TaKaDu: Using The Power Of Maths To Solve The World’s Water Leaks

By Jonathan Revach, NoCamels February 03, 2013 Comments

According to the Asian Development Bank, Asia loses around 29 billion cubic metres of urban treated water every year due to leaking pipes, valued at nine billion dollars annually. The bank says that “by cutting physical losses to half the present level, 150 million people could be supplied with already treated water.”

And Asia is not the only leaking-pipe culprit, as across the world countries are facing massive water leaks. British newspapers recently claimed that the leading water firms in England and Wales are losing almost 300 million gallons a day through leaks, enough to supply the daily needs of 11 million people.

Startup TaKaDu is one of the many companies in Israel, a country with limited water resources, working on solutions to leaking pipes.

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TaKaDu was founded in 2009 by CEO Amir Peleg, and provides a water network monitoring system service that gives water utility companies the capability to monitor their network, detect leaks, bursts, inefficiencies and problems with their equipment or operational issues – all in real-time.

It is estimated that the world's water infrastructures  are losing 25 to 30 percent of water due to leaks.

It is estimated that the world’s water infrastructures are losing 25 to 30 percent of water due to leaks.

“TaKaDu uses existing data from already available sensors and meters on the network,” Peleg tells to NoCamels. The service the company offers uses real-time data and compares it with corresponding data from days, week and even years before. TaKaDu’s Market Analyst Rotem Shemesh adds that what makes the system efficient is “taking into account the weather and other factors in the water network’s area, then weigh everything into an accurate prediction about the network’s behavior,” says Shemesh.

The comparison process occurs on the company’s online cloud system and is done through a unique mathematical model that the company developed, which consists of algorithms and statistical tools such as time-series-analysis systems and correlations. The company says that this mathematical model brings their system to a relatively accurate insight about the water network’s condition.

“Unlike computer networks or the internet, which are both effectively functioning via programs and algorithms, the water sector doesn’t operate through progressed tools like these,” says Peleg. “We bring the power of maths and algorithms to the water sector, and that is the wisdom and the innovation of our solution,” says Peleg.

Making a water network as smart as a computer network

When TaKaDu’s monitoring system locates a potential problem on the water network, it sends an online alarm to the water utility company and warns them that something is not effectively functioning on its network. “The efficiency of the water networks worldwide is very low,” says Peleg. “The proof for that is the amount of water loss due to failures, which I assume is between 25 and 30 percent”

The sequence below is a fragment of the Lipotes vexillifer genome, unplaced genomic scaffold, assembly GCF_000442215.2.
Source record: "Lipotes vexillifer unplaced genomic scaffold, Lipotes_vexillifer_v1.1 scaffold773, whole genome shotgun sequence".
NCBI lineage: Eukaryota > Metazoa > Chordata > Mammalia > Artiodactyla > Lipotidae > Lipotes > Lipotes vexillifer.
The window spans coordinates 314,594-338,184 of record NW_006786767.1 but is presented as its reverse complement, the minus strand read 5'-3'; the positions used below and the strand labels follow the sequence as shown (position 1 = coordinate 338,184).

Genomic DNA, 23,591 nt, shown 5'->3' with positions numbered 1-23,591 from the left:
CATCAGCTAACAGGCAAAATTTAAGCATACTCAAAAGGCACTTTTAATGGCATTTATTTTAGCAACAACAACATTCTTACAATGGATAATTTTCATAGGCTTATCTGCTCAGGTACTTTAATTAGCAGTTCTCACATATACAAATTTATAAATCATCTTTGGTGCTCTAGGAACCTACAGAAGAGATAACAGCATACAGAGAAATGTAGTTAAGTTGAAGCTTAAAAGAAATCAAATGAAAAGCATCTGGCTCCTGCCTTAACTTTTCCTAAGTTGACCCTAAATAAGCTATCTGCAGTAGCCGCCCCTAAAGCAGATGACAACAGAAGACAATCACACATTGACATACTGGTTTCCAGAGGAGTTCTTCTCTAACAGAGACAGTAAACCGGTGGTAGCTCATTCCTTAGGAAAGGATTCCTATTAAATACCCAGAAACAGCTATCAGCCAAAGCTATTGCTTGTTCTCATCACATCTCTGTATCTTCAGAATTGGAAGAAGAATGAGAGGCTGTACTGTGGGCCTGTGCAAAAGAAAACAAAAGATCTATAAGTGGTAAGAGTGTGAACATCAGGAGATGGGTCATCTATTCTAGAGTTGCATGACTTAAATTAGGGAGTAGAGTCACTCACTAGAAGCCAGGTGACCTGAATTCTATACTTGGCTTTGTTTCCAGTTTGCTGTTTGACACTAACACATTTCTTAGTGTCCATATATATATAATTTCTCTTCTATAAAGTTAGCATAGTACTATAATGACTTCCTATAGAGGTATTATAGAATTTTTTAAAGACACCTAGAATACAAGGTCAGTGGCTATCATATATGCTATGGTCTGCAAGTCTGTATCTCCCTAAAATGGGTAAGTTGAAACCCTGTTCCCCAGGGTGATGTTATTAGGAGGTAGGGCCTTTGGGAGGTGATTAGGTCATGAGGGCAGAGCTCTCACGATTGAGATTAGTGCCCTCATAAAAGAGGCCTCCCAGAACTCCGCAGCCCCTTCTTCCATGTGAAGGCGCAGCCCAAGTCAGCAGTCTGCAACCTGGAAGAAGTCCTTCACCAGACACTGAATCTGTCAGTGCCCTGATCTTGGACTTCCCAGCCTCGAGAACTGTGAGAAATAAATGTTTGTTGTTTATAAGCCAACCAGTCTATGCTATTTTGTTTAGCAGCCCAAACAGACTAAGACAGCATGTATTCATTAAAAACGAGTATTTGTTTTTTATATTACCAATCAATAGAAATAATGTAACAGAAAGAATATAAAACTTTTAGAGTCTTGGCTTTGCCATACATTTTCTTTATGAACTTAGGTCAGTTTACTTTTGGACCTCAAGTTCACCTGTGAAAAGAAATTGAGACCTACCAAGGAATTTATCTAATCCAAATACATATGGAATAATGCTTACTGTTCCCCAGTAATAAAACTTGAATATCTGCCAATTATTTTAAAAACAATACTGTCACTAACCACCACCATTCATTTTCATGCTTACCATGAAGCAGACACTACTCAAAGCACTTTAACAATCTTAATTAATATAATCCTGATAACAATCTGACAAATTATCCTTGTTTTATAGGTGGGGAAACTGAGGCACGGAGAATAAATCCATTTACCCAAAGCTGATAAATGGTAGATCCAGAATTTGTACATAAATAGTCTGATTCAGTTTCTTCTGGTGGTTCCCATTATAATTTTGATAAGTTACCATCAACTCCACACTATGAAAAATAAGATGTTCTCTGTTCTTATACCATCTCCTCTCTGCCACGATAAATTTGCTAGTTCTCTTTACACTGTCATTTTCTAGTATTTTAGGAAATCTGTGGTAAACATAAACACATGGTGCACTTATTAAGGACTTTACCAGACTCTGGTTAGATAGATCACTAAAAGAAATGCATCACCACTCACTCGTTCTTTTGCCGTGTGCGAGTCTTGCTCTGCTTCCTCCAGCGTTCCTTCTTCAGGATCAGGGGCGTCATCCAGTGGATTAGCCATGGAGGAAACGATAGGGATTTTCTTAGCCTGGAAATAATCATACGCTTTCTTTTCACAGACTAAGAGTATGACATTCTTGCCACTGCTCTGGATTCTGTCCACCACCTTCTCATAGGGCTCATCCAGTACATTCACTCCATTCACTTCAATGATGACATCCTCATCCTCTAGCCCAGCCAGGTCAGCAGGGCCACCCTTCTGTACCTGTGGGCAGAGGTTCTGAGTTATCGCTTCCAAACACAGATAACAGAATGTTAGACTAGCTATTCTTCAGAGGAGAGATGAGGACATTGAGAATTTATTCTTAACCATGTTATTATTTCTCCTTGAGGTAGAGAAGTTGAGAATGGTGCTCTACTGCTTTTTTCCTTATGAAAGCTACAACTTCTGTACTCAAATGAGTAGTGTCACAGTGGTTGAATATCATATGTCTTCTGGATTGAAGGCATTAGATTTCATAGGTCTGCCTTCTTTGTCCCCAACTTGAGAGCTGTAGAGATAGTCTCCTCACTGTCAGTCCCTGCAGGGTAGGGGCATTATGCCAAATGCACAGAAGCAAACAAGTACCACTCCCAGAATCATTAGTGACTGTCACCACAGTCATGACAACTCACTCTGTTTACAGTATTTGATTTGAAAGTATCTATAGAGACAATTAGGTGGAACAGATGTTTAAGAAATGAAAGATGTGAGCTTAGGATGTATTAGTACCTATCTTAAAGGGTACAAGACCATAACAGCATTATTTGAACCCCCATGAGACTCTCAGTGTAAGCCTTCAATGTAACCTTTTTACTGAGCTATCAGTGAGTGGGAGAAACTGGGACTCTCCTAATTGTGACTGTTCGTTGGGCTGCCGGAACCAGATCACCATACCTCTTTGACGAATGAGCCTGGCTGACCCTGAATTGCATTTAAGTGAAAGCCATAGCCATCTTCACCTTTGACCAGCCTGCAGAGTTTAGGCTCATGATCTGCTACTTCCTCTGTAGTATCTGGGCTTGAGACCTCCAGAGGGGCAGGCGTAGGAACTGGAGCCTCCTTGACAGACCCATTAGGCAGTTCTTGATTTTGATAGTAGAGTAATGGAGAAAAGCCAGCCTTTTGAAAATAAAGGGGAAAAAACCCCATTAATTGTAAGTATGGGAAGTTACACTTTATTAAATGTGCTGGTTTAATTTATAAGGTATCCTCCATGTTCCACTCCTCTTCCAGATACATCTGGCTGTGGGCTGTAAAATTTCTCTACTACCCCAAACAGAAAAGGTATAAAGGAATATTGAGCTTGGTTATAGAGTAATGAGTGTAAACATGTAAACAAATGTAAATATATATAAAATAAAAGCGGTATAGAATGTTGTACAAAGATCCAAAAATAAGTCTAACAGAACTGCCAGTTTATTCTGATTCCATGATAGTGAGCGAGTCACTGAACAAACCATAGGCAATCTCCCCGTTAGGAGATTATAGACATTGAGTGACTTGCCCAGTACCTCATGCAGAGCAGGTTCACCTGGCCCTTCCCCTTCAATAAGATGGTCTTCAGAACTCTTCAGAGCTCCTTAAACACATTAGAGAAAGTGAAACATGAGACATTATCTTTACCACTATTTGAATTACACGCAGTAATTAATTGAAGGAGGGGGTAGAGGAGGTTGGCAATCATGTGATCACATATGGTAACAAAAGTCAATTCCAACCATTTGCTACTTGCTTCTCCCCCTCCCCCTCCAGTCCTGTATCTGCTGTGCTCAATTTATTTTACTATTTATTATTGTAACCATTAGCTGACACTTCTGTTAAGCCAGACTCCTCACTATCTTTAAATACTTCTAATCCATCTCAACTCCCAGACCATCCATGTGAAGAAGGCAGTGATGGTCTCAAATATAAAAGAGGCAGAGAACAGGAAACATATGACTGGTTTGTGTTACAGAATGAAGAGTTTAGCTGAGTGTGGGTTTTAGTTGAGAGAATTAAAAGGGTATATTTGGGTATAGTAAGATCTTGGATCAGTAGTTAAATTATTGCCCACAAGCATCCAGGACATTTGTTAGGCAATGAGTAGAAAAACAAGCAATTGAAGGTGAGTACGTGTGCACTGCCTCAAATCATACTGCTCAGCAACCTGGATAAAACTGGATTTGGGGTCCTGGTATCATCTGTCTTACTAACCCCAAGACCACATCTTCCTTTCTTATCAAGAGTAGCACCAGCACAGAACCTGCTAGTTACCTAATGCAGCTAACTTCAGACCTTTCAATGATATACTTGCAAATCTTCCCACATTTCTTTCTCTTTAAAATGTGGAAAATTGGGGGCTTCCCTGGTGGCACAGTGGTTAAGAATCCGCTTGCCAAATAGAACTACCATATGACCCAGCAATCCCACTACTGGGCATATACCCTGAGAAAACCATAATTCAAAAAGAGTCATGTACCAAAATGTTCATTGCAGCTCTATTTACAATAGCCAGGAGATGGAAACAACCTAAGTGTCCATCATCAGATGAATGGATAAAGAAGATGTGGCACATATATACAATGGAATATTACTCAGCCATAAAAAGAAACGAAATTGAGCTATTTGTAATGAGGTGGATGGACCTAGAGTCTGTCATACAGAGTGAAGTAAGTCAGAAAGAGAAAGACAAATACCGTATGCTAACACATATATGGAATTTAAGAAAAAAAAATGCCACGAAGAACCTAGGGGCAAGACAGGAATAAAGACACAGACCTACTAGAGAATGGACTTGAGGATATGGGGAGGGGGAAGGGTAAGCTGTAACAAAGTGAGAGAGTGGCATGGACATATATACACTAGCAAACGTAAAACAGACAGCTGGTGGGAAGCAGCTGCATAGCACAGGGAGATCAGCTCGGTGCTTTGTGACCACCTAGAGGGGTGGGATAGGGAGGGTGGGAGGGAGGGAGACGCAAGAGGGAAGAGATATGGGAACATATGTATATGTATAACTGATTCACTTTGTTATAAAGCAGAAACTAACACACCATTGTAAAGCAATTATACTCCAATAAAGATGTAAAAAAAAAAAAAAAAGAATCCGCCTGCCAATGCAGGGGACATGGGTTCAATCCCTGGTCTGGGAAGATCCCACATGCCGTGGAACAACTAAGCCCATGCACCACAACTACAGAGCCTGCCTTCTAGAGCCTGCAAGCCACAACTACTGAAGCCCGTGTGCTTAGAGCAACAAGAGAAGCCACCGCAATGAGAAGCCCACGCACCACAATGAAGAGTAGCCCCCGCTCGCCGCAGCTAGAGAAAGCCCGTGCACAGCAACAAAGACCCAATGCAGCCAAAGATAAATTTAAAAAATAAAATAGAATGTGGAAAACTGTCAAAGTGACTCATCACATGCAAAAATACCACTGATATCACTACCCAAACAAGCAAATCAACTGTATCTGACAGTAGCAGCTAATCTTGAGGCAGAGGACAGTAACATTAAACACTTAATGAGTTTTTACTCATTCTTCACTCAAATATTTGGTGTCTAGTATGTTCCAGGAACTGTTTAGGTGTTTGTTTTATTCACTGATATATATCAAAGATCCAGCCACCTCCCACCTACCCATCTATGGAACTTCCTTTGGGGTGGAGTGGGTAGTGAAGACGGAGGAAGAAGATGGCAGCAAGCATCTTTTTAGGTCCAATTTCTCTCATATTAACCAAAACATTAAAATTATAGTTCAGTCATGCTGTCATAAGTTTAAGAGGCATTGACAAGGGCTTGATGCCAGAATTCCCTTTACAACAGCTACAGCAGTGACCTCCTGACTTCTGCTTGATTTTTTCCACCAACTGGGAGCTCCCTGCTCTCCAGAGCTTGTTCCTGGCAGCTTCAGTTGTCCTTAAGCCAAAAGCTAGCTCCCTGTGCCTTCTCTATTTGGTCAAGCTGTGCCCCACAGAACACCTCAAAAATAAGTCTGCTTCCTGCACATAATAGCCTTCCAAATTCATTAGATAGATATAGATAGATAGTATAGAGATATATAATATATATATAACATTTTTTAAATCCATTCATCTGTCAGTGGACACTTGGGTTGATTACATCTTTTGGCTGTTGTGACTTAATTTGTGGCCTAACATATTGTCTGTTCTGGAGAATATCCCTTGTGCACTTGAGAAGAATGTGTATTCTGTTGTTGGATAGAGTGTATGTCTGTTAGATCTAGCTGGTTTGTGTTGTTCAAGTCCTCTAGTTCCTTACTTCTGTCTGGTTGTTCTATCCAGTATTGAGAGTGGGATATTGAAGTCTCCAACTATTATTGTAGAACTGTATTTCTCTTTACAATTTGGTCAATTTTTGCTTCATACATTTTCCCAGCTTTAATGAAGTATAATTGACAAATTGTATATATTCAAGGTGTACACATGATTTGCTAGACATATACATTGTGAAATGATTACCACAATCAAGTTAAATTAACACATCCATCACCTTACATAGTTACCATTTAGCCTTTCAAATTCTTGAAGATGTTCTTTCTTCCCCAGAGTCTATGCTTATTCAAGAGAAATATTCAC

According to Peleg, TaKaDu’s solution can be applied to other countries as well. “TaKaDu’s solution can work in Western countries, because they have a two-fold problem, on the one hand, their water networks are very old, and on the other hand, replacing all of their infrastructures now would cost a lot,” explains Peleg. When he refers to third world countries, Peleg says that the conditions there are different: “Third world countries mostly don’t have water networking infrastructures, they are just building them now.”

A ‘game changer’?

Accordingly, TaKaDu’s ten customers are spread over a few continents and include Britain’s largest water utility company, Jerusalem’s water utility company and several utilities in the Asia-Pacific and South America regions. The company charges a permanent monthly fee for its service by a SaaS (Software as a Service) business model. The fee is determined by the size of the city’s water network.

In 2011 TaKaDu won the ‘Technology Pioneers’ category in The World Economic Forum’s annual meeting in Davos, Geneva, a category reserved for companies that offer technology with a positive potential impact on people’s lives. The WEF declared that TaKaDu is going to change the way the water sector works, “Bringing in the [power of math] in the water sector is a very revolutionary thing to do,” says Peleg, “the WEF even called us, in their terminology, a ‘Game Changer’”.

Hoping for competition

Peleg, an alumni of Talpiot, the elite computer intelligence unit in the IDF, came up with the idea for TaKaDu after previously founding Uniper and YaData, which was acquired by Microsoft in 2008. “For a few months, I was [looking into] the water field,” says Peleg, “and after recognizing the problem and the potential, I founded the company with small resources.” The company has thirty employees and so far has successfully raised $15.5 million from leading Israeli VCs Giza and Gemini, as well as ABB and Emerald, an international clean-tech VC .

But TaKaDu has stiff competition from other Israeli companies like Stream Control, Hydrospin and Arad Group that also deal with water loss, using electric power or even Unmanned Aerial Vehicles. Shemesh says the difference is that these solutions necessarily involve a physical component: “TaKaDu’s system is unique because it’s Over the Web software that sends online updates after mathematical analysis of the data. Our solution involves nothing physical,” says Shemesh.

Peleg, on his part, actually welcomes competition: “Competition will be a blessing; it will make a lot of ‘positive noise’ about the market, and will only cause it to expand.”

Photo by Aquafornia

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